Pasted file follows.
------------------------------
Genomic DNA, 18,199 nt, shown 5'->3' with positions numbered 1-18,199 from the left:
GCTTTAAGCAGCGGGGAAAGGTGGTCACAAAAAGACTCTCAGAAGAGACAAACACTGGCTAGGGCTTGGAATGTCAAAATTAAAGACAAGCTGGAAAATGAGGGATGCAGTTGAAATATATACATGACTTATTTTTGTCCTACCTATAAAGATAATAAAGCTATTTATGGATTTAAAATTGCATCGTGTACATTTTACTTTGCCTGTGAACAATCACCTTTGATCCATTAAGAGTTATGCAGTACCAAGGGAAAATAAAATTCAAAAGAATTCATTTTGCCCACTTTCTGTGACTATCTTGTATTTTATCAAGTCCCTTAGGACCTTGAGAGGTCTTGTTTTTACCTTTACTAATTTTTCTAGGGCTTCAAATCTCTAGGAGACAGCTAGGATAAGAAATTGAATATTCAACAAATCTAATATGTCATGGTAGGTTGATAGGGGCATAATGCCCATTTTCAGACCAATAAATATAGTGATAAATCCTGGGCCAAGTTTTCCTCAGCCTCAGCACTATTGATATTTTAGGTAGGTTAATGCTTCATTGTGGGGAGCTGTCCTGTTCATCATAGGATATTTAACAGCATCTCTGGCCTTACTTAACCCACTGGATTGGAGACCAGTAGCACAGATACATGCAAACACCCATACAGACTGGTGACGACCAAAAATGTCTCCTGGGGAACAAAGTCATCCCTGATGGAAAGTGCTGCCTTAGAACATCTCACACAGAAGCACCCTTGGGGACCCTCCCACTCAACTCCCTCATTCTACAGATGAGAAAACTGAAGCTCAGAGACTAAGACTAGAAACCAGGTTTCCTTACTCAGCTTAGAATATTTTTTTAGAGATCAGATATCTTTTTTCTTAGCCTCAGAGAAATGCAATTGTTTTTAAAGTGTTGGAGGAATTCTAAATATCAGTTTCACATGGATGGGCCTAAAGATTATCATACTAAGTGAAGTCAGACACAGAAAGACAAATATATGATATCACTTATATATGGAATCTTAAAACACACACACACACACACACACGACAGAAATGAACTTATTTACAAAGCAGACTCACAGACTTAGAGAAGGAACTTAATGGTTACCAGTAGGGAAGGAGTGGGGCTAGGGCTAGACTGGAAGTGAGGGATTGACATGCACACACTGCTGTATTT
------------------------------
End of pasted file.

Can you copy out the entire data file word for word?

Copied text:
Genomic DNA, 18,199 nt, shown 5'->3' with positions numbered 1-18,199 from the left:
GCTTTAAGCAGCGGGGAAAGGTGGTCACAAAAAGACTCTCAGAAGAGACAAACACTGGCTAGGGCTTGGAATGTCAAAATTAAAGACAAGCTGGAAAATGAGGGATGCAGTTGAAATATATACATGACTTATTTTTGTCCTACCTATAAAGATAATAAAGCTATTTATGGATTTAAAATTGCATCGTGTACATTTTACTTTGCCTGTGAACAATCACCTTTGATCCATTAAGAGTTATGCAGTACCAAGGGAAAATAAAATTCAAAAGAATTCATTTTGCCCACTTTCTGTGACTATCTTGTATTTTATCAAGTCCCTTAGGACCTTGAGAGGTCTTGTTTTTACCTTTACTAATTTTTCTAGGGCTTCAAATCTCTAGGAGACAGCTAGGATAAGAAATTGAATATTCAACAAATCTAATATGTCATGGTAGGTTGATAGGGGCATAATGCCCATTTTCAGACCAATAAATATAGTGATAAATCCTGGGCCAAGTTTTCCTCAGCCTCAGCACTATTGATATTTTAGGTAGGTTAATGCTTCATTGTGGGGAGCTGTCCTGTTCATCATAGGATATTTAACAGCATCTCTGGCCTTACTTAACCCACTGGATTGGAGACCAGTAGCACAGATACATGCAAACACCCATACAGACTGGTGACGACCAAAAATGTCTCCTGGGGAACAAAGTCATCCCTGATGGAAAGTGCTGCCTTAGAACATCTCACACAGAAGCACCCTTGGGGACCCTCCCACTCAACTCCCTCATTCTACAGATGAGAAAACTGAAGCTCAGAGACTAAGACTAGAAACCAGGTTTCCTTACTCAGCTTAGAATATTTTTTTAGAGATCAGATATCTTTTTTCTTAGCCTCAGAGAAATGCAATTGTTTTTAAAGTGTTGGAGGAATTCTAAATATCAGTTTCACATGGATGGGCCTAAAGATTATCATACTAAGTGAAGTCAGACACAGAAAGACAAATATATGATATCACTTATATATGGAATCTTAAAACACACACACACACACACACACGACAGAAATGAACTTATTTACAAAGCAGACTCACAGACTTAGAGAAGGAACTTAATGGTTACCAGTAGGGAAGGAGTGGGGCTAGGGCTAGACTGGAAGTGAGGGATTGACATGCACACACTGCTGTATTT